Call for Papers
The invisible and neutral interpreter profile that emerged out of the drive towards professionalization of conference interpreting prevailed in early work in interpreting studies. The discipline experienced a volte-face at the turn of the present century however, with the growing scholarship on community interpreting, civil society interpreting and interpreting in conflicts. The recognition of interpreting as a situated practice has shifted the focus of research from interpreters’ detachment to allegiances, from deontology to ethics, from training skilled practitioners to educating socially aware professionals. In an invitation to take stock of these developments and to further the analysis of the embeddedness of interpreters in the social fabric, this panel aims to bring together critical reflections and research work on the relationships between interpreting and society, with a particular emphasis on issues of ethics and social responsibility.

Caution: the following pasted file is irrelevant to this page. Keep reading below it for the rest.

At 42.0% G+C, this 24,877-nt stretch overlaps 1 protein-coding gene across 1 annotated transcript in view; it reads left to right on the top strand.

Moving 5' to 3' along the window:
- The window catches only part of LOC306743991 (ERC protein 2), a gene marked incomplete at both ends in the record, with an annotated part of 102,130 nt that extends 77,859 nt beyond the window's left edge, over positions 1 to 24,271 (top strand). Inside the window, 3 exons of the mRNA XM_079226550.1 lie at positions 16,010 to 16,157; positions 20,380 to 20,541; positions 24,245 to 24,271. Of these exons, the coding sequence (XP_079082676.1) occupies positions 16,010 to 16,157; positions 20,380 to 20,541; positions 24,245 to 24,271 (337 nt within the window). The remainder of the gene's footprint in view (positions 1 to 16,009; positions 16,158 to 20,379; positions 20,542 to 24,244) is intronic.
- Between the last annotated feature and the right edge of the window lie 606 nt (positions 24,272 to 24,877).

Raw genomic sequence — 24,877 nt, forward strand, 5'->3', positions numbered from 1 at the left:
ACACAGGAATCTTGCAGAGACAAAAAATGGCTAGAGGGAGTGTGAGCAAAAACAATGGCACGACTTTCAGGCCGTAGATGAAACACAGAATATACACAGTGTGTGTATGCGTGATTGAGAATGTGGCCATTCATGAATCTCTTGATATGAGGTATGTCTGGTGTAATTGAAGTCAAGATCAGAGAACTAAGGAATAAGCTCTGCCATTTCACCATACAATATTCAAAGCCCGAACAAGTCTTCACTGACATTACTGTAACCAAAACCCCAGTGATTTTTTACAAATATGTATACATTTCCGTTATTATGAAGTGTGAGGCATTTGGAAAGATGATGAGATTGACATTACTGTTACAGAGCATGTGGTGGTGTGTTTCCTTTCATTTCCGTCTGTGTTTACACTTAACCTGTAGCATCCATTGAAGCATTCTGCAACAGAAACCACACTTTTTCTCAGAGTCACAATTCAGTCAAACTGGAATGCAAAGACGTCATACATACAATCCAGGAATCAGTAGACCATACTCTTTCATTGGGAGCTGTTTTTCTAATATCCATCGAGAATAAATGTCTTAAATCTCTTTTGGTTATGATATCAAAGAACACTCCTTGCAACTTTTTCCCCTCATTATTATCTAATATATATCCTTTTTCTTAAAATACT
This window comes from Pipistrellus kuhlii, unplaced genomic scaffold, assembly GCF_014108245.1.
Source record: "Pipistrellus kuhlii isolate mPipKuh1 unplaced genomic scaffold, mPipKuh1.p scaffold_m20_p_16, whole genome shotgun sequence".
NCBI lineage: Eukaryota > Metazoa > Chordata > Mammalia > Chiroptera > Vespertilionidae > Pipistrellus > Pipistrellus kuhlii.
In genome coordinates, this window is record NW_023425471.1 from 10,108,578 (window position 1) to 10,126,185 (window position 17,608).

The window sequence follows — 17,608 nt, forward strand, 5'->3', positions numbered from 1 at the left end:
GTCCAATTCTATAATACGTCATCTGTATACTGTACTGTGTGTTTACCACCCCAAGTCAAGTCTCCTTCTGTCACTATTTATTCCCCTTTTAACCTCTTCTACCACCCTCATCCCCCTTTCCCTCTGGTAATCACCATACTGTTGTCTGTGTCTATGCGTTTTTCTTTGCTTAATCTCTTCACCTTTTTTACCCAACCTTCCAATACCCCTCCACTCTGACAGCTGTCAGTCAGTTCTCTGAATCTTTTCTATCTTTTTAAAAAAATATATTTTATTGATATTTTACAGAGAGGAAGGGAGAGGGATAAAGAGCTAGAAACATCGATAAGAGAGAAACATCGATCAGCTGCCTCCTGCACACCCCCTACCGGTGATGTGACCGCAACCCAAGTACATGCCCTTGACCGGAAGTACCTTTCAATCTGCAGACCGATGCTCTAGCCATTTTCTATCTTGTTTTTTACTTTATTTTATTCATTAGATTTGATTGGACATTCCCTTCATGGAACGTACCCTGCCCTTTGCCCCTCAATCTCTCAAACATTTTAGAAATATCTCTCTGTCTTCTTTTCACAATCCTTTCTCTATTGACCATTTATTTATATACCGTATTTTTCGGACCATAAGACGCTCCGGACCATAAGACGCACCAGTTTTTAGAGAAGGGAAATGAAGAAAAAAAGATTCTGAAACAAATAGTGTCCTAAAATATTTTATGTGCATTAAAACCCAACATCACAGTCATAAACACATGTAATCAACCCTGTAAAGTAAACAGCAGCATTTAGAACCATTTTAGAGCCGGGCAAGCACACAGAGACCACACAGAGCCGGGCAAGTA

It welcomes contributions on conference interpreting, community interpreting, court interpreting, sign language interpreting, interpreting in conflict, or other ad hoc interpreting practices that may arise to respond to societal needs.
Contributions that address the following topics are particularly welcome:
- the role of interpreting and its agents in our societies
- the socio-political conditions under which interpreting takes place
- vacuums in interpreting practice and their social consequences
- models to account for the social transcendence of interpreting
initiatives to enhance responsible practice, the professional status of interpreters, research, or training